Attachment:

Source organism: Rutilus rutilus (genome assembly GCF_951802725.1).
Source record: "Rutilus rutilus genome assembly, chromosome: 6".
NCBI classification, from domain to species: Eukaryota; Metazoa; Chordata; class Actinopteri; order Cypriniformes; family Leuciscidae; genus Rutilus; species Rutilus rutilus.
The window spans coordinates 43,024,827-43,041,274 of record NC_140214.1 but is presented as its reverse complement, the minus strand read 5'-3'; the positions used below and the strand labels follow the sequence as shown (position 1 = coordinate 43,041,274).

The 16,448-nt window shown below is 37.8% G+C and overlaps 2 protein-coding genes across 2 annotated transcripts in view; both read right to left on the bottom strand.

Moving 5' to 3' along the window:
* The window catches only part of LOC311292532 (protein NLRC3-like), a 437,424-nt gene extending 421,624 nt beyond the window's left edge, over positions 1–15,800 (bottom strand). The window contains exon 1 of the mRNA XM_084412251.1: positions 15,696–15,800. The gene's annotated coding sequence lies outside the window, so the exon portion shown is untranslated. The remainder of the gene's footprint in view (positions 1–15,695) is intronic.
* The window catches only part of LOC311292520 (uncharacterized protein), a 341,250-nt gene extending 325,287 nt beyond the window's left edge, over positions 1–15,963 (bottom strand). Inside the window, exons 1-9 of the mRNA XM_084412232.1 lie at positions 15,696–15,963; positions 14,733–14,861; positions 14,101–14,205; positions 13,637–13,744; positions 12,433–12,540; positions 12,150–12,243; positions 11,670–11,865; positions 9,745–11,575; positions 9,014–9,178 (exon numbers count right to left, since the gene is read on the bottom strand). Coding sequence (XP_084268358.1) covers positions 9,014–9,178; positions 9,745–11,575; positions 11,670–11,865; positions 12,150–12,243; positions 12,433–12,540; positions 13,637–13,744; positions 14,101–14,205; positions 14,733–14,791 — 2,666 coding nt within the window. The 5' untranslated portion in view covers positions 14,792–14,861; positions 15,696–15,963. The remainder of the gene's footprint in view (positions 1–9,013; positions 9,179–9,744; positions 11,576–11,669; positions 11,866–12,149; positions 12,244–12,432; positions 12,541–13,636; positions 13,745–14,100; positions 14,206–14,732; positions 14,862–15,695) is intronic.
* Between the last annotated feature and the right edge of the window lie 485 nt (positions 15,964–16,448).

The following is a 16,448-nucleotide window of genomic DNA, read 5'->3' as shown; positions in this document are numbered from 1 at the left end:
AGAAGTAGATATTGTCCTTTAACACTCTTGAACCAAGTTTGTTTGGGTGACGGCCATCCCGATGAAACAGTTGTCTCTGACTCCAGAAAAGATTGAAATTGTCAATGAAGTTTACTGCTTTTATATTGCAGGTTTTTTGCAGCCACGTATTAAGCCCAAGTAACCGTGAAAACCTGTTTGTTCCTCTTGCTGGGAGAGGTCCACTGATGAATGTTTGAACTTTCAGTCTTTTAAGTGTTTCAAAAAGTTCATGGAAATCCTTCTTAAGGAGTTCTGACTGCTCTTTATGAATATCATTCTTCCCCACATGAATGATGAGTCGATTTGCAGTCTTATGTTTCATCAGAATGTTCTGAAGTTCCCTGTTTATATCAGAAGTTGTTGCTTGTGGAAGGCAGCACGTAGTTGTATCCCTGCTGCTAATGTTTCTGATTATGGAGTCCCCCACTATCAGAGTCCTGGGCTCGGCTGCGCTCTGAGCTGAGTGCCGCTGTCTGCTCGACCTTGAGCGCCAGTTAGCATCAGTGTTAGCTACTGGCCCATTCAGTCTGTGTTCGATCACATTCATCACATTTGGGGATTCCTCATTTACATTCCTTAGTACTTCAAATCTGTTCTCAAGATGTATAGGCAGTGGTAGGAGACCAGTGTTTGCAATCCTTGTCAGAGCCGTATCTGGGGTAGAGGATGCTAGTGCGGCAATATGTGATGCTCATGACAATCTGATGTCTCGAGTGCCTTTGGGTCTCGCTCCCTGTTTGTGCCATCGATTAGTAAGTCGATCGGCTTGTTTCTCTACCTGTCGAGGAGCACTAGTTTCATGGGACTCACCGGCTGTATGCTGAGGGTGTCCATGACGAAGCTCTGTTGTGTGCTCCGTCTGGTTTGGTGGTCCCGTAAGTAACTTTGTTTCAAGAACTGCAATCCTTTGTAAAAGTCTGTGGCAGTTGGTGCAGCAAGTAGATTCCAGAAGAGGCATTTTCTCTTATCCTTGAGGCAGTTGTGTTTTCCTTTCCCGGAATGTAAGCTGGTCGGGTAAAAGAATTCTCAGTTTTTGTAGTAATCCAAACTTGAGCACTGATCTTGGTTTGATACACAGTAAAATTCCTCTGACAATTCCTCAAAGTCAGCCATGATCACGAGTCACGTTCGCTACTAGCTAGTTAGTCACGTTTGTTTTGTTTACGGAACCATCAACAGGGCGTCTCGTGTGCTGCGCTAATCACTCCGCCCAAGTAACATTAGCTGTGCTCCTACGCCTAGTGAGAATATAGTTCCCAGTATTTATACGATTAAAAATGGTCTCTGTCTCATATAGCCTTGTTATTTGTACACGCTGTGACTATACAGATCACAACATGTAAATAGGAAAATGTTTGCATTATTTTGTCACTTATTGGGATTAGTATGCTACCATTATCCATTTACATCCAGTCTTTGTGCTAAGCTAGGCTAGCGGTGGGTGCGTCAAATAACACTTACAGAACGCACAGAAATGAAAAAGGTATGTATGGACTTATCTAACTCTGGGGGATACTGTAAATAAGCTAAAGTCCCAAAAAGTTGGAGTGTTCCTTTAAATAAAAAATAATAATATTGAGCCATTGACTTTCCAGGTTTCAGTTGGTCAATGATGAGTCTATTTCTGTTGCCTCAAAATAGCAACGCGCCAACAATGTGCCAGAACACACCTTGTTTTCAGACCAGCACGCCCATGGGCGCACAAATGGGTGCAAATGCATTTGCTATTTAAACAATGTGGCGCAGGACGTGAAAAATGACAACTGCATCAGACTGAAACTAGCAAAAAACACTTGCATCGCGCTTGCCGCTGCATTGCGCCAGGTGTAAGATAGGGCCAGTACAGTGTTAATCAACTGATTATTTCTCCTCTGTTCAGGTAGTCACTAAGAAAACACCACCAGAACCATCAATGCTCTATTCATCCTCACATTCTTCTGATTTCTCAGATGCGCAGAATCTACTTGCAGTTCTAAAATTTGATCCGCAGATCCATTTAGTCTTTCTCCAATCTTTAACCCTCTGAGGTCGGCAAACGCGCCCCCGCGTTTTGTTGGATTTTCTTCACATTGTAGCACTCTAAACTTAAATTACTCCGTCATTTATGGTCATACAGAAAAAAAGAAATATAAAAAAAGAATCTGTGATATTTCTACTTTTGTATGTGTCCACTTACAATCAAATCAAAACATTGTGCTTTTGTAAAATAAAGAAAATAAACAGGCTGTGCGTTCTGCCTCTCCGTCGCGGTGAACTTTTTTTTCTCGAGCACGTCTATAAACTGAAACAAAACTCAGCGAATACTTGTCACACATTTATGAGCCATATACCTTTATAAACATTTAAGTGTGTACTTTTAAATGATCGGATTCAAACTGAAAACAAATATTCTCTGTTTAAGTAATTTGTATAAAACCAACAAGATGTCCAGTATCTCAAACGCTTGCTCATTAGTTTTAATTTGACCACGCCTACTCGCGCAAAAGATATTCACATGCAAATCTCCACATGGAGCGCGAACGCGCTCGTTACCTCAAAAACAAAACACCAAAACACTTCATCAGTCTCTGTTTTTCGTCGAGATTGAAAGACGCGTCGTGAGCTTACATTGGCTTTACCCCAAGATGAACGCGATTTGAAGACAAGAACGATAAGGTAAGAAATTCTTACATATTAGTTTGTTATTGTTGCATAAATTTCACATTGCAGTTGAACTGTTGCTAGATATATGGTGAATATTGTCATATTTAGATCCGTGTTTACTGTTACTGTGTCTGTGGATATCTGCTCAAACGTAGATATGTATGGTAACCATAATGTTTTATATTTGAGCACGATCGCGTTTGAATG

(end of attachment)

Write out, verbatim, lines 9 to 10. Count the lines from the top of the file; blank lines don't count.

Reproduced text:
* Between the last annotated feature and the right edge of the window lie 485 nt (positions 15,964–16,448).

The following is a 16,448-nucleotide window of genomic DNA, read 5'->3' as shown; positions in this document are numbered from 1 at the left end: